But even with these new roads, the community is isolated for many months of the year. The rainy season in Lailenpi, as in the rest of Chin, wreaks havoc with earth roads, turning them into impassable quagmires and increasing the risk of landslides. Under these conditions, what few medical resources exist tend to dwindle further, and this imposes a heavy toll.
Paw Hai Tong, 72, a former pastor at the local Mara Evangelical Church, is one of the many residents of Lailenpi and other Chin townships who have suffered bereavement because of preventable disease.
In 1988, both of Hai Tong’s children and a nephew died from dysentery, a highly infectious disease that can be fatal without treatment.
“They were only nine and ten-year-old kids,” he said. “They were playing in a stream while an old man was washing his clothes upstream and we did not know he was suffering from dysentery.”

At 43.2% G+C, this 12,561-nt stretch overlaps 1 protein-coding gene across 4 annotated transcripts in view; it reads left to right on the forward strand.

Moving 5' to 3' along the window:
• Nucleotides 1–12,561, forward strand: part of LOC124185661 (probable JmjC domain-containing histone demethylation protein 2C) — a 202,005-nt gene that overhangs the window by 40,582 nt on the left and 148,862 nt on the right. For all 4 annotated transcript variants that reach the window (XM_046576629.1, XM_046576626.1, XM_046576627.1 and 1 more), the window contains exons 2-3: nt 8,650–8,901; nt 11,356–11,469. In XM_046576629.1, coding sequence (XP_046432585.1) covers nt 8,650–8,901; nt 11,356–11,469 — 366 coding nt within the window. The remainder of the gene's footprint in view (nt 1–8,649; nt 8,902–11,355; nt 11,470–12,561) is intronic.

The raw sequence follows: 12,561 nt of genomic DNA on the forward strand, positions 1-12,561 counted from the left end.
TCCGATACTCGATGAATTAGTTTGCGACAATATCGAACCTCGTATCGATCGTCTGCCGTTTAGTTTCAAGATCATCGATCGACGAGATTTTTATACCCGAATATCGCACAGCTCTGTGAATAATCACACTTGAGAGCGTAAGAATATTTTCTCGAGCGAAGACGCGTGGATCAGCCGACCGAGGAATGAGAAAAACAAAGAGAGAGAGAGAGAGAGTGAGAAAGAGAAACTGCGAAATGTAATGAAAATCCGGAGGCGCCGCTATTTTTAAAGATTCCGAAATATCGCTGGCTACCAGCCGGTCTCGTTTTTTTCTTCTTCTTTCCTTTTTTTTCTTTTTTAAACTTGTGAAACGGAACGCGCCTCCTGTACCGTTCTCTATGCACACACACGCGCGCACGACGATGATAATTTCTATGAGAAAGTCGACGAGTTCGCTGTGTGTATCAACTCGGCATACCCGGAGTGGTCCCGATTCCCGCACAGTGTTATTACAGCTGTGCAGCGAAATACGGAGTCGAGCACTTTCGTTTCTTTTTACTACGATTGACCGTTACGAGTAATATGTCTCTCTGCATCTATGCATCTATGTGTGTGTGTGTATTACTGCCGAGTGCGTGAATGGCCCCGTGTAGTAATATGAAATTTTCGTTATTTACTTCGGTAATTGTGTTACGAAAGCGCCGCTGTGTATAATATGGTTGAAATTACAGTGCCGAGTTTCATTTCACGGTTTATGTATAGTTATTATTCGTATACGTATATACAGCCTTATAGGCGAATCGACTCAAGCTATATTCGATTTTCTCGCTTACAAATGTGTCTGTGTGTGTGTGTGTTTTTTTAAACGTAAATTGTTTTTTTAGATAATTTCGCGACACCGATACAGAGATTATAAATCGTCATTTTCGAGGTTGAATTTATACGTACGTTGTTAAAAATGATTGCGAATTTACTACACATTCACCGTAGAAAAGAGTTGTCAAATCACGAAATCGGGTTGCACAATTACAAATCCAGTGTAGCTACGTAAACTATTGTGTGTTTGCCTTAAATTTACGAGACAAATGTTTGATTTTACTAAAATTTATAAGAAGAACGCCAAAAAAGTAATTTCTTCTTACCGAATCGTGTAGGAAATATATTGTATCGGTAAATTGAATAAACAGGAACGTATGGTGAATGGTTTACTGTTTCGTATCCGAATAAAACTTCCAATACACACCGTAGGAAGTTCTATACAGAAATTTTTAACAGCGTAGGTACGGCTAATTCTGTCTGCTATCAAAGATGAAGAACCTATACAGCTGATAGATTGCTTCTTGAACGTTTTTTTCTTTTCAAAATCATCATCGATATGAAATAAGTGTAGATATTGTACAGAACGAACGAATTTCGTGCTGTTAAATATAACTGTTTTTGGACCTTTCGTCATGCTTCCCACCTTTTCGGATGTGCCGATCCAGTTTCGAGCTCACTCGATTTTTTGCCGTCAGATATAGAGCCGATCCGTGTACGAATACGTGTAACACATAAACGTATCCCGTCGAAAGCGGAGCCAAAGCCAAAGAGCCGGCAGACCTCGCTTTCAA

In 1990 a government hospital opened in Lailenpi, but it did not have a doctor until 2014.
The doctor stayed for only two months before transferring to another place, said Daw Ngwe Yin, the only senior nurse at the hospital. “We didn’t have a doctor again until 2017 and since then two Tatmadaw doctors have served here occasionally, but they can’t serve permanently,” she told Frontier.
“We have never had a full complement of nurses and doctors at the hospital,” said Ngwe Yin, who is due to retire in a few months when she turns 60.
The hospital has no operating theatre and lacks a laboratory, ultrasound equipment and an X-ray machine. The pharmacy is short on medicine.
“I can treat the small injury cases, but for cases like appendicitis that require surgery I cannot help,” said Ngwe Yin. Emergency cases have to be sent to Matupi, a minimum 10-hour journey by road that can be too long and expensive for critically ill or injured patients. “Here we have no ambulance; if you rent a car it might cost at least K700,000 or K800,000 to transport a patient to Matupi,” she said.
Ngwe Yin, who is assisted by her daughter, a trained nurse, has no idea if she will be replaced by another senior nurse after she retires.